Leonard, 56, who spent much of his childhood in Prince George’s County, knew that he needed a skilled PR person, and the name he kept hearing was Brotman’s. He liked Brotman from the first, for his kindness and honesty and work ethic. And Brotman helped guide Leonard toward opportunities outside the ring that helped make him one of the most celebrated boxers of his era.

“He wasn’t just my PR guy,” Leonard said by telephone on Sunday. “Charlie was a real friend. I love him. He was there when I had nothing.”

Goldwater, a former head of the D.C. Sports and Entertainment Commission, said Brotman was instrumental in returning major league baseball to the nation’s capital. Brotman knew from previous unsuccessful efforts whom to talk to and what had to be done.

“I don’t think it’s an exaggeration to say that he was the most enthusiastic cheerleader,” Goldwater said.

Brotman is more than a showman. To prep for the inaugural parade, he pores over fat binders with scripts and a wealth of information on each marching band, equestrian team and military unit that will pass. He did the same advance work as the voice of the Senators.

“If I wanted to see him, I went to those games with him,” said his daughter, Debbie Doxzon, 60, of Union Bridge in Carroll County. “I watched. I learned how to score a game. After the game was over, we stayed for hours.”

Brotman’s journey into the heart of Washington’s sports and political worlds began after he left the Navy in 1946. He was attending the National Academy of Broadcasting on 16th Street in the District on the GI Bill when the school said announcers were needed at President Harry S. Truman’s inauguration, the first to be televised.

“It was a like a class assignment,” said Brotman, who was 22.

After graduation, he was a sports director at a TV station in Florida when he interviewed the Senators’ owner, Calvin Griffith. Griffith had heard Brotman was a Washington native and wondered whether he might want to come back to be the team’s announcer.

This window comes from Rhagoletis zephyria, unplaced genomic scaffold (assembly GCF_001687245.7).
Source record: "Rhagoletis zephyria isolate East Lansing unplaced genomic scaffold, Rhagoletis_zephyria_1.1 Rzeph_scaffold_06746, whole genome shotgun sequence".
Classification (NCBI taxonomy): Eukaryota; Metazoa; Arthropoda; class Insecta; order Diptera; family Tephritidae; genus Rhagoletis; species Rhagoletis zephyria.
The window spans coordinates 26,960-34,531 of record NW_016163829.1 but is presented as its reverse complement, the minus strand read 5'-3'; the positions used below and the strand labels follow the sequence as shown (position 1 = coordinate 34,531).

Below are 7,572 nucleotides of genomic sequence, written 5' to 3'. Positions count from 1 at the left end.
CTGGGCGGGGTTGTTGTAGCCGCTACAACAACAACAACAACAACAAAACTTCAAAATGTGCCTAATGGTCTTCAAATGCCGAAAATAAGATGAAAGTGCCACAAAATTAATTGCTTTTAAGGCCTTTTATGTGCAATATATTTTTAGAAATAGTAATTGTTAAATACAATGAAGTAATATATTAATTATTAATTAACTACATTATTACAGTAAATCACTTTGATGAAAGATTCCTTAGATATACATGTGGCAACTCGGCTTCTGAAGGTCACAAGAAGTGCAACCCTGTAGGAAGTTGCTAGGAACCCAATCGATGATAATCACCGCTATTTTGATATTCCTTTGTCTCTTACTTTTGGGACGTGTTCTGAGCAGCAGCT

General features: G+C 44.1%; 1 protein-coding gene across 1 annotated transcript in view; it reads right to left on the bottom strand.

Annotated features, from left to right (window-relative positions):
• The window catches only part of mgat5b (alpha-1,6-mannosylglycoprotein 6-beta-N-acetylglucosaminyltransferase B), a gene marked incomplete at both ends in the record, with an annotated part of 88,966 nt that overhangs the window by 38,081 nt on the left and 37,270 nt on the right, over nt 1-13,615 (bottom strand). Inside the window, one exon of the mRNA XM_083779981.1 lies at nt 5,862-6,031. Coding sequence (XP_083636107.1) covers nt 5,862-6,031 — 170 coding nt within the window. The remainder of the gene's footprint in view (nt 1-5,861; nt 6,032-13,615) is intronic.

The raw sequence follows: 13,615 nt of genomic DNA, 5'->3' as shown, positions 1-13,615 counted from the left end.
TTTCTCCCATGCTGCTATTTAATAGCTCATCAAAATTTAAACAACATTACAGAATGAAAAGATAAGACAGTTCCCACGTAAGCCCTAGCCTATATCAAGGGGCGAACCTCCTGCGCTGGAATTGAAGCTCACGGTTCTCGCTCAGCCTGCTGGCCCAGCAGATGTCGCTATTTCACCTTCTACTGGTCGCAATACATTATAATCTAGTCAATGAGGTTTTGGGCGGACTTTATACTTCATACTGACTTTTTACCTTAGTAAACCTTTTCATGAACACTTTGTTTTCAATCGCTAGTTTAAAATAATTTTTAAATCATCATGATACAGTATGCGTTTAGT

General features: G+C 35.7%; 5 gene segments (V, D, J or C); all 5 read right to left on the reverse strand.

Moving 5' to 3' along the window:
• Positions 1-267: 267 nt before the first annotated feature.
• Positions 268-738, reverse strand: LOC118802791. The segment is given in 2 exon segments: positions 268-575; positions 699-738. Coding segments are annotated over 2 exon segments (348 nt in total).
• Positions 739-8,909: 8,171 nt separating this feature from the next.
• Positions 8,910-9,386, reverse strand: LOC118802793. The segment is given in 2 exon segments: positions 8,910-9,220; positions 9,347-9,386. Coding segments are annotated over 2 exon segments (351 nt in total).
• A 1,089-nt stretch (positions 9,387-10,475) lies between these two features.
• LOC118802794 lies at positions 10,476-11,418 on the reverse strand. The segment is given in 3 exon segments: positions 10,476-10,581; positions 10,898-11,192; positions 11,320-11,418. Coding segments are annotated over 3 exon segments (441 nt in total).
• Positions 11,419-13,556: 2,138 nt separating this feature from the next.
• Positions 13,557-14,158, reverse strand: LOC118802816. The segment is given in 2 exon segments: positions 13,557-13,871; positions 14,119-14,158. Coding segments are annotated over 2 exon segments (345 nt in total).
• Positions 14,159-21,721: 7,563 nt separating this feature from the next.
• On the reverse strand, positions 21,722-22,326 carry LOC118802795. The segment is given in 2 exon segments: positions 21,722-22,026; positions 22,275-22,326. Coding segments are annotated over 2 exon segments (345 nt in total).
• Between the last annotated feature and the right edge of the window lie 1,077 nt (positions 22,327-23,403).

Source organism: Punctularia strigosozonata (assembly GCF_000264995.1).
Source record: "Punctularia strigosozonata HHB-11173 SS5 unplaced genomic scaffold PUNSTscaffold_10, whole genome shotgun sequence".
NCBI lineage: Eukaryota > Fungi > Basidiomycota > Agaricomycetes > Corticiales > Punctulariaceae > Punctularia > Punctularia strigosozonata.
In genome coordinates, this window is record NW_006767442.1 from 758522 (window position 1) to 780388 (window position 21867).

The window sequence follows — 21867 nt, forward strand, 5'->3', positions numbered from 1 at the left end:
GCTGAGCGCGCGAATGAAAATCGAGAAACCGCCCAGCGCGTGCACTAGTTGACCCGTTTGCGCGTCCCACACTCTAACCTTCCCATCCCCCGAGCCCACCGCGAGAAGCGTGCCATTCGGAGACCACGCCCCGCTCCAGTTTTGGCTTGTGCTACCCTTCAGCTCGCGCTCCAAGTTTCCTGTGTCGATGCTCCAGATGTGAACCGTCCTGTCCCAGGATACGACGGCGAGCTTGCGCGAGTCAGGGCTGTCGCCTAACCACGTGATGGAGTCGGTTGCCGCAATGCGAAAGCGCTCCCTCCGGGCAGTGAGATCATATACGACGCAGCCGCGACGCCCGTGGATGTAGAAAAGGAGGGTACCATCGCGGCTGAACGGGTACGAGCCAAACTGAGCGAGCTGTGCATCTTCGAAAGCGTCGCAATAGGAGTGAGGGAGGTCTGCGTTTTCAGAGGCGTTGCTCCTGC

“I said, ‘My God, if I ever got that job I would have died and gone to heaven . . . getting paid to watch baseball games!’ ” said Brotman. He won the audition and was the Senators’ full-time announcer from 1956 to 1962 and then the team’s opening-day announcer until 1971, when the Senators departed for Texas.

On opening day in 1956, Brotman’s duties included introducing Eisenhower for the ceremonial first pitch. The Senators lost that game (and 94 others) on their way to one of many lousy seasons. But Brotman liked Ike, and Ike liked him. That November, Brotman got a call from the White House.

“Are you Charlie Brotman, the announcer who introduced President Eisenhower at the baseball game?” Brotman recalled.

Yes, he was.

“Well, Mr. Brotman, you must have impressed him because he asked me to try and find you, to see if you would be interested in introducing him again.”

When the caller told him the date, Brotman knew, as a Washingtonian, that he had just been invited to be the emcee of the inaugural parade. The Secret Service installed him on the roof of the press box with simple instructions: “Tell us if you see anything unusual.”